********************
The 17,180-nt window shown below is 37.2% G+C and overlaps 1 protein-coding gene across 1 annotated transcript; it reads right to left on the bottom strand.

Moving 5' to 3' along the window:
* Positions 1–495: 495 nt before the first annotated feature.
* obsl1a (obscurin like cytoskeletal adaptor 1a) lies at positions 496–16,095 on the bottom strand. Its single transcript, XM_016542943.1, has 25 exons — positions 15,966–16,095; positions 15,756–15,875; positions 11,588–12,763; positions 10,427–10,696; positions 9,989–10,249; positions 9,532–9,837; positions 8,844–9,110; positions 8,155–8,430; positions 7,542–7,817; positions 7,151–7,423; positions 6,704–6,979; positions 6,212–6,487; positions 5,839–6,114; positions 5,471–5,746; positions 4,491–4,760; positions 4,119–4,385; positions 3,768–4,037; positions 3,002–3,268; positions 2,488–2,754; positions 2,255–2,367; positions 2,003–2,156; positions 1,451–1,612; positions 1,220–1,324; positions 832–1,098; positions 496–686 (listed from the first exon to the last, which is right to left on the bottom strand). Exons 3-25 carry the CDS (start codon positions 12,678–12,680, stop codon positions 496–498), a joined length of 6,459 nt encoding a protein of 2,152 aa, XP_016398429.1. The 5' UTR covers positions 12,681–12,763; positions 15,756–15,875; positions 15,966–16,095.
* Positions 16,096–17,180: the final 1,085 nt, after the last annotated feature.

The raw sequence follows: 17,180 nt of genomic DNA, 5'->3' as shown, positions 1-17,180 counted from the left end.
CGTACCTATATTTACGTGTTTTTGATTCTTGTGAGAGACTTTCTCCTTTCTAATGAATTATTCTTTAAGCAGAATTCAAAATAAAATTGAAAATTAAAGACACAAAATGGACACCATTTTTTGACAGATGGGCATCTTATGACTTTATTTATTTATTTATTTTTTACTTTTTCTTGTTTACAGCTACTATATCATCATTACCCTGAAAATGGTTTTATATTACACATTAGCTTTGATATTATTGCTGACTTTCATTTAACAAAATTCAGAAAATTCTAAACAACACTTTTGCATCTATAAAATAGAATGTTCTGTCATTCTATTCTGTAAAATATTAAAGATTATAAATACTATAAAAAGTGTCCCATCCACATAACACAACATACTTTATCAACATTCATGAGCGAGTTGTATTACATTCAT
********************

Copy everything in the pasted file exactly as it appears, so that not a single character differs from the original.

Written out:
The 17,180-nt window shown below is 37.2% G+C and overlaps 1 protein-coding gene across 1 annotated transcript; it reads right to left on the bottom strand.

Moving 5' to 3' along the window:
* Positions 1–495: 495 nt before the first annotated feature.
* obsl1a (obscurin like cytoskeletal adaptor 1a) lies at positions 496–16,095 on the bottom strand. Its single transcript, XM_016542943.1, has 25 exons — positions 15,966–16,095; positions 15,756–15,875; positions 11,588–12,763; positions 10,427–10,696; positions 9,989–10,249; positions 9,532–9,837; positions 8,844–9,110; positions 8,155–8,430; positions 7,542–7,817; positions 7,151–7,423; positions 6,704–6,979; positions 6,212–6,487; positions 5,839–6,114; positions 5,471–5,746; positions 4,491–4,760; positions 4,119–4,385; positions 3,768–4,037; positions 3,002–3,268; positions 2,488–2,754; positions 2,255–2,367; positions 2,003–2,156; positions 1,451–1,612; positions 1,220–1,324; positions 832–1,098; positions 496–686 (listed from the first exon to the last, which is right to left on the bottom strand). Exons 3-25 carry the CDS (start codon positions 12,678–12,680, stop codon positions 496–498), a joined length of 6,459 nt encoding a protein of 2,152 aa, XP_016398429.1. The 5' UTR covers positions 12,681–12,763; positions 15,756–15,875; positions 15,966–16,095.
* Positions 16,096–17,180: the final 1,085 nt, after the last annotated feature.

The raw sequence follows: 17,180 nt of genomic DNA, 5'->3' as shown, positions 1-17,180 counted from the left end.
CGTACCTATATTTACGTGTTTTTGATTCTTGTGAGAGACTTTCTCCTTTCTAATGAATTATTCTTTAAGCAGAATTCAAAATAAAATTGAAAATTAAAGACACAAAATGGACACCATTTTTTGACAGATGGGCATCTTATGACTTTATTTATTTATTTATTTTTTACTTTTTCTTGTTTACAGCTACTATATCATCATTACCCTGAAAATGGTTTTATATTACACATTAGCTTTGATATTATTGCTGACTTTCATTTAACAAAATTCAGAAAATTCTAAACAACACTTTTGCATCTATAAAATAGAATGTTCTGTCATTCTATTCTGTAAAATATTAAAGATTATAAATACTATAAAAAGTGTCCCATCCACATAACACAACATACTTTATCAACATTCATGAGCGAGTTGTATTACATTCAT